The role of community in aged care – “Care Partnerships”
“There is a difference between solitude and loneliness,” points out Juliette. “The Eden Alternative is about identifying what loneliness is and creating meaningful pathways to overcome that. It’s a relationship-directed model of care that hinges on creating meaningful relationships – whether that’s with staff, families, students, or volunteers.”
“A lot of residents here are very close to staff, and we don’t discourage those connections. I often go and have a cuppa or evening chat with some residents, and those daily connections are equally important and vital to all of us,” she says.
However, staff are just one part of the solution: Juliette strongly believes that care partnerships with families, whānau and other visitors, including volunteers and school groups, are an important and essential part of providing high quality care that makes a significant difference to residents’ lives.
Families, students & volunteers vital to aged care
At the heart of the Eden philosophy is the belief that loneliness, helplessness and boredom can be overcome by loving companionship – especially with animals, plants and children; providing opportunities for residents to give as well as receive; and imbuing life with variety and spontaneity by creating an environment where the unexpected and unpredictable can take place.
“The weekly tech workshops with St Kentigern College students are a great example of this,” says Juliette. “The students help seniors learn essential digital skills and both residents and students find the sessions very rewarding. Our volunteers also make an amazing difference to the lives of our residents, and our residents also cherish the fact that we have several pets here, both communal and individual.”
“I’d like to see families becoming more involved in daily life in our care communities, as they are a core part of ta care partnership,” says Juliette. “Care shouldn’t stop when a loved one goes into a care home. We believe that older people should continue to benefit from meaningful relationships with friends, whānau, children, animals and activities – not just occasionally, but regularly.”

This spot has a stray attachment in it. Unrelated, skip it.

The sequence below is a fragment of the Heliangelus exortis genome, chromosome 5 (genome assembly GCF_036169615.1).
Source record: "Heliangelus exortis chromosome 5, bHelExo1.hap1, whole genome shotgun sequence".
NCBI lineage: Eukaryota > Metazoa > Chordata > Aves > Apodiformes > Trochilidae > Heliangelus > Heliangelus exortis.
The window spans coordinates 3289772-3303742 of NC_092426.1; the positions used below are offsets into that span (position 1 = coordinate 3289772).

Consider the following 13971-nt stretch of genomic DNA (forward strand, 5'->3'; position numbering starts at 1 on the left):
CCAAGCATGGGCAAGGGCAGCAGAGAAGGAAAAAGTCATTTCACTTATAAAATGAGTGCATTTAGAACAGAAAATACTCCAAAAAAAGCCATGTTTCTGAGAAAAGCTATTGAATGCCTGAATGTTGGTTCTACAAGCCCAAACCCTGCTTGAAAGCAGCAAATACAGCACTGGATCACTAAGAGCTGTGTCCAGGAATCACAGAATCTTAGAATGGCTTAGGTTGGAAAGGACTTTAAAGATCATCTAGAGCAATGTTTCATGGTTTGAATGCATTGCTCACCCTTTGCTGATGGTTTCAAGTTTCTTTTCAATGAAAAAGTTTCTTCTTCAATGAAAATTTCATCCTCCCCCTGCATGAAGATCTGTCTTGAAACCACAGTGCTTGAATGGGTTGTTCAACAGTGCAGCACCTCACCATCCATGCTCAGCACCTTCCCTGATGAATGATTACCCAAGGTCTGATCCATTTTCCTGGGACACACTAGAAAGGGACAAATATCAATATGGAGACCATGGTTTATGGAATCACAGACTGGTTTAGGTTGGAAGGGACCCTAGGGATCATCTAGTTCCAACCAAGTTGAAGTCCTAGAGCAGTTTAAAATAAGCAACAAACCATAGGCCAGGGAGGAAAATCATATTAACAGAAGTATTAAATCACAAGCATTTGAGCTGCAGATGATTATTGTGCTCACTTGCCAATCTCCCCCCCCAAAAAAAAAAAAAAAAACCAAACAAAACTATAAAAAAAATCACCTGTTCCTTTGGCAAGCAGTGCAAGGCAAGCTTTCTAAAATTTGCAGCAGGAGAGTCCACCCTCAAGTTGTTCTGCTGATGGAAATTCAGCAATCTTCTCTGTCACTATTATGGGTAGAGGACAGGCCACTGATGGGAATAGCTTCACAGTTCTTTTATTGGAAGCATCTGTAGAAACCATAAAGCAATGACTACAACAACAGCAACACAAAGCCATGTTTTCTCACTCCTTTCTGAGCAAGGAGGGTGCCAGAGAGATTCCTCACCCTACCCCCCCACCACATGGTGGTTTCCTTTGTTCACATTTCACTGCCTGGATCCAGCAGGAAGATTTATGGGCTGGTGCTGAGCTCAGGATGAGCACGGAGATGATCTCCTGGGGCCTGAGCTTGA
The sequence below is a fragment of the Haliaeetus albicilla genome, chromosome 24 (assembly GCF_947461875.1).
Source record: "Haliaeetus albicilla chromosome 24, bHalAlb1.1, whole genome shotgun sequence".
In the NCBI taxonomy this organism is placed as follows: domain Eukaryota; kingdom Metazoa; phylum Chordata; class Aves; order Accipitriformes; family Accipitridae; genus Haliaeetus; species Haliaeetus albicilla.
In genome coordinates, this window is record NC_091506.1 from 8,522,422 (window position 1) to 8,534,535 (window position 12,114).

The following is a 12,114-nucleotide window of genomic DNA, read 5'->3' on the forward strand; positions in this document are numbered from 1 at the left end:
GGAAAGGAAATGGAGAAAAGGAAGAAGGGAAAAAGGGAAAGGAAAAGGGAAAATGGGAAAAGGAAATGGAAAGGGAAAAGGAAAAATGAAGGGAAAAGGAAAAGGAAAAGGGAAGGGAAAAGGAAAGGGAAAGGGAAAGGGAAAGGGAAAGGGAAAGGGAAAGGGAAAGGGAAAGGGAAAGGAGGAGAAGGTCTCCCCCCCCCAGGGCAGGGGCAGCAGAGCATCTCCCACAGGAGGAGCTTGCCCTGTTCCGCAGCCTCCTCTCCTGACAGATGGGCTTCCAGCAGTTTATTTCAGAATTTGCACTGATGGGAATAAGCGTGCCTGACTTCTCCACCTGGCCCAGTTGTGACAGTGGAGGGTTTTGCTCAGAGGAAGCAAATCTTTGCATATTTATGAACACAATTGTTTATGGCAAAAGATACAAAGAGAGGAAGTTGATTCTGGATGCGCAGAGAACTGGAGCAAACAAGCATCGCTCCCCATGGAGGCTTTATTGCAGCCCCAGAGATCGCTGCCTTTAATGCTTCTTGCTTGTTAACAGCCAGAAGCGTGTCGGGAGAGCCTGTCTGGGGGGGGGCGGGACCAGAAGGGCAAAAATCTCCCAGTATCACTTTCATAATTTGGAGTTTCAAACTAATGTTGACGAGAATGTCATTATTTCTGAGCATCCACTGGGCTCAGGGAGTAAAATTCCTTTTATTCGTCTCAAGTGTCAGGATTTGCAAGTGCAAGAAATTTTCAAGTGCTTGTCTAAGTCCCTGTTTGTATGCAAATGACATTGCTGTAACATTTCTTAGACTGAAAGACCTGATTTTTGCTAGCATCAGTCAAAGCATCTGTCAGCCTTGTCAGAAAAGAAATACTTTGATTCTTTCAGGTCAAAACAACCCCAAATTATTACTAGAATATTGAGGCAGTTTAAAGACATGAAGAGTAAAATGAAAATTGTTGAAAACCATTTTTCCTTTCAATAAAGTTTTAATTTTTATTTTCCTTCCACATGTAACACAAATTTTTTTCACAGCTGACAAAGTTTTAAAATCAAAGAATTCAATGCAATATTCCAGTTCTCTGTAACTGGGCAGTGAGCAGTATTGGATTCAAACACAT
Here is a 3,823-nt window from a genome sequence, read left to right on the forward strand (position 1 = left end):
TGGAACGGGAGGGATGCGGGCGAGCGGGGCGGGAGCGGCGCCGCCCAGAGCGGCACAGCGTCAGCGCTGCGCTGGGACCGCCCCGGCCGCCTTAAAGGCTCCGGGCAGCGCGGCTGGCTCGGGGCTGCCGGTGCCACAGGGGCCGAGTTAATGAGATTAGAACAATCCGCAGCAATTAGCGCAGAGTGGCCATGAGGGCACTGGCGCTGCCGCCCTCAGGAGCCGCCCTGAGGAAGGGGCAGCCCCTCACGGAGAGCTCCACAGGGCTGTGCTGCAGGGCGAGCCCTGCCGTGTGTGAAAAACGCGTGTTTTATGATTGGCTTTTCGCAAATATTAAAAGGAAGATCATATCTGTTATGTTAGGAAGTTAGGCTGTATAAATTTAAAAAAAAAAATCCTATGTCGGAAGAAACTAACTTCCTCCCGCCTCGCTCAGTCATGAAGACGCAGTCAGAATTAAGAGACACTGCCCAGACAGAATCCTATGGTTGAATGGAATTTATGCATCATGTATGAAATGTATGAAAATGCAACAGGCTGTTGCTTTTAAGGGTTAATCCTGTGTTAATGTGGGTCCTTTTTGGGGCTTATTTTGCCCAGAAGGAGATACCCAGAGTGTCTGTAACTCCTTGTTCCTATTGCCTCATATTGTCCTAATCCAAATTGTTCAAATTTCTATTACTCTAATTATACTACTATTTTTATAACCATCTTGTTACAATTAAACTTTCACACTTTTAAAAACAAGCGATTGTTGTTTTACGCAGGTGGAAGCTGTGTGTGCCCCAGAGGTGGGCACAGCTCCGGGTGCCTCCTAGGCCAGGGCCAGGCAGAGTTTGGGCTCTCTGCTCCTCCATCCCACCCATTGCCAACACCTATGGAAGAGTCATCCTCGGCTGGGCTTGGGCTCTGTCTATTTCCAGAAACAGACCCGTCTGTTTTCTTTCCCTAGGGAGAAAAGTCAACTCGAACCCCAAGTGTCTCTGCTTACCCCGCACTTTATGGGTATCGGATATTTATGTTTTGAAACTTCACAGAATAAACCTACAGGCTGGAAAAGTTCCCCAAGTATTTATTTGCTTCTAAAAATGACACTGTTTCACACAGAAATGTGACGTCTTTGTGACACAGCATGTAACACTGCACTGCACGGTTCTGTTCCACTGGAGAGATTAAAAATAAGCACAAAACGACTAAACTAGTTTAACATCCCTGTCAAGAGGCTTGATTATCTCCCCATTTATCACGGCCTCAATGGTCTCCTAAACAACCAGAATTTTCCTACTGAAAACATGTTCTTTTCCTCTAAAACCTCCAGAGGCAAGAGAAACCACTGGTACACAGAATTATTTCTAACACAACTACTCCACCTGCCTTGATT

To that end, HBH is exploring ways to involve families more in daily life at HBH, including our new, monthly ‘Relatively Speaking’ get-togethers for families and friends of residents, which began in July this year ahd have been well attended to date.
Virtually as good as a retirement village
Another solution that’s making a profound difference is Virtual Village East, a local social and support network for seniors. Initiated by HBH and East Health Trust, this free social network enables older people in the East Auckland community to connect with each other, live independently and enjoy life.
“In the villages of yesteryear, people looked out for one another, helped each other with errands, got together socially and often became friends along the way,” says Juliette. “Virtual Village East enables seniors to create and maintain these important social connections and create new friendships. It was particularly invaluable during lockdowns and the challenges of that period highlighted the need to expand our network to reach more seniors in other communities.”
Social housing making a difference
“HBH is a not-profit, faith-based organisation, and we care deeply about ensuring all older people in our community enjoy better, more fulfilled lives,” says Juliette. “One of the key tenets of the HBH Group’s philosophy is a belief that all seniors should have a safe, healthy and age-friendly place to live, wherever they choose to call home.”
For that reason, HBH Senior Living now owns and manages Stevenson Village, a 36-unit retirement village in Howick providing affordable, social housing for older people. Residents now have access to many of HBH’s activities and services (including Virtual Village East and the popular day programme at HBH Howick Views), helping them to remain as independent as possible – and to live life to the full.